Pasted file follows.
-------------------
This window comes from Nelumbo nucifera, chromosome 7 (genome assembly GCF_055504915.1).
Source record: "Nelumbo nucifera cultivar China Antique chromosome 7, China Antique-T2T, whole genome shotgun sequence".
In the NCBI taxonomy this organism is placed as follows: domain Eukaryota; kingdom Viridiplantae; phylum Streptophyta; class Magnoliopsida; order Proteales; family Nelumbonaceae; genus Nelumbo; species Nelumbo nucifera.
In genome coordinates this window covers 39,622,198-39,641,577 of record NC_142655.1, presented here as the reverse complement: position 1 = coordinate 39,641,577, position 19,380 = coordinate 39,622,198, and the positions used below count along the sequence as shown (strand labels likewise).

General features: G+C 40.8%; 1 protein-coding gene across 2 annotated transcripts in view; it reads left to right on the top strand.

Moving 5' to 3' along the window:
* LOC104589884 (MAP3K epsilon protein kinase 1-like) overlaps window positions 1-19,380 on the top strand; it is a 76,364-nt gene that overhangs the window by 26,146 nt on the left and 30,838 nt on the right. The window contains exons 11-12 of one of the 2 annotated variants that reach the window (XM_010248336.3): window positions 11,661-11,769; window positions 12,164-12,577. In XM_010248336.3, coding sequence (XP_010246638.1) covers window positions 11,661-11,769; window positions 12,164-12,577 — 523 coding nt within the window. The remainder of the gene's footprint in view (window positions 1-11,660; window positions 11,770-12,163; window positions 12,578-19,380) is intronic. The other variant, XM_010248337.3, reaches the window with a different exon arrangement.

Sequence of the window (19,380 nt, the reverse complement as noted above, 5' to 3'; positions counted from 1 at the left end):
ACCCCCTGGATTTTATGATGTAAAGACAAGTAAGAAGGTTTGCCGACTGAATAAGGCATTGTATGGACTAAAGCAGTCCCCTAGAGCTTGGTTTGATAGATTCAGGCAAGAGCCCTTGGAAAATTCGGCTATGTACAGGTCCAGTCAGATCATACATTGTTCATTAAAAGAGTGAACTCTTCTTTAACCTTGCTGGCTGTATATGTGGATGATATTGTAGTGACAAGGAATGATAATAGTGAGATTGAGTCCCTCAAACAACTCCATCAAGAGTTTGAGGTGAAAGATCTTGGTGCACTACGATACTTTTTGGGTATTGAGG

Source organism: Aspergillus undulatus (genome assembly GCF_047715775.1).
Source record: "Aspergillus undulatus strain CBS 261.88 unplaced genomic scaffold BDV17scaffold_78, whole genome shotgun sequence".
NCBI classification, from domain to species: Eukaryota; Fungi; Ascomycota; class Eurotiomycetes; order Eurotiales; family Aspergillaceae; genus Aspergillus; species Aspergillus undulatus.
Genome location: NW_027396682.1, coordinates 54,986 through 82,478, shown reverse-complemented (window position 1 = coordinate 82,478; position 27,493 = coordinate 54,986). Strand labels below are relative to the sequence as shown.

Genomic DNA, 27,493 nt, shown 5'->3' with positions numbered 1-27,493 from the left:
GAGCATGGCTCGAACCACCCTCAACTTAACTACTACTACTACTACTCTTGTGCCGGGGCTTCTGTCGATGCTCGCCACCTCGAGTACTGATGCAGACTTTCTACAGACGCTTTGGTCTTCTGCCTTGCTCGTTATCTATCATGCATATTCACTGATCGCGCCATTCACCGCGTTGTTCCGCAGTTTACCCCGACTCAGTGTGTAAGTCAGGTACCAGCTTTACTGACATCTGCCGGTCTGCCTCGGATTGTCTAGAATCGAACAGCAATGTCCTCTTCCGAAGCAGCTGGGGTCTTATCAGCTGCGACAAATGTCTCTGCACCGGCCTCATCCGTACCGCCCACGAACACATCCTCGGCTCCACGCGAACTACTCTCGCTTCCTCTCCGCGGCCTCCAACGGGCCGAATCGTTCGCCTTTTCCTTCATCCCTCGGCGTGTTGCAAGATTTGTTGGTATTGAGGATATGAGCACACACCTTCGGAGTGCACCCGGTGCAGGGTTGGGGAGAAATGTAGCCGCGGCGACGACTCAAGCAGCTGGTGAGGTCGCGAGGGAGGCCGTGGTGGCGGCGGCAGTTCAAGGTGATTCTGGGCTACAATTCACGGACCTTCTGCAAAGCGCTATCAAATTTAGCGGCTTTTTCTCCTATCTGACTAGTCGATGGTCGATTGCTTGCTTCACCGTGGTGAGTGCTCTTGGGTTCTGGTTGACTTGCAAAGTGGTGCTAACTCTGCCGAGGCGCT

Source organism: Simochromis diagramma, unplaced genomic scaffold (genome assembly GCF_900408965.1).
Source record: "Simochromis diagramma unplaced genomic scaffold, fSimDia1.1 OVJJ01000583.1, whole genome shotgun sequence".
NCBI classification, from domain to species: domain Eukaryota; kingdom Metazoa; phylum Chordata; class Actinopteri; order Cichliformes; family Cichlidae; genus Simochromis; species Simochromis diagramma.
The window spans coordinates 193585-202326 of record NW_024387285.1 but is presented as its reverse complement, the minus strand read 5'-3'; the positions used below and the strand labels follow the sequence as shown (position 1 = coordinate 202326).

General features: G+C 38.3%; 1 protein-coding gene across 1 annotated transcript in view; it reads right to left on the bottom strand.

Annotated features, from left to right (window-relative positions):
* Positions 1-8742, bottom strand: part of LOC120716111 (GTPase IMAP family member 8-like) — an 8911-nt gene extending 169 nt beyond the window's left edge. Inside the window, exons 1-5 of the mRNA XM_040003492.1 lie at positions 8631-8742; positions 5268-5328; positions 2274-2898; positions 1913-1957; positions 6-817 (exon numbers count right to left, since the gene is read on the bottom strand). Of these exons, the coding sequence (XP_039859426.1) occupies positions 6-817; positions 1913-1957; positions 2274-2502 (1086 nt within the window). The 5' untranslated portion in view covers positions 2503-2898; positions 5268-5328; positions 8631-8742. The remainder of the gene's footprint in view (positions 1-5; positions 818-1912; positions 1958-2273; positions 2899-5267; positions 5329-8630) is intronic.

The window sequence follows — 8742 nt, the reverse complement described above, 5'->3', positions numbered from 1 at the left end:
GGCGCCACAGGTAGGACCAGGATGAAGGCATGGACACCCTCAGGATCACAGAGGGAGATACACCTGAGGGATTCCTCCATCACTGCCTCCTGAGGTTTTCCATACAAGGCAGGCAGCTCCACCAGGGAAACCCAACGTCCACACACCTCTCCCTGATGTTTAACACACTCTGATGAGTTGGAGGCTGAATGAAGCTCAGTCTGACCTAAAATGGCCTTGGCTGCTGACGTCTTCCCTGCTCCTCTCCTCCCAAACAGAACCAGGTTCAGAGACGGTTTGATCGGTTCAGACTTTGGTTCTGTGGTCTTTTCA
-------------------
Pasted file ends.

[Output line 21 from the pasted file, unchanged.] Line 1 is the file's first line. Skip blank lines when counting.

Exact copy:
Annotated features, from left to right (window-relative positions):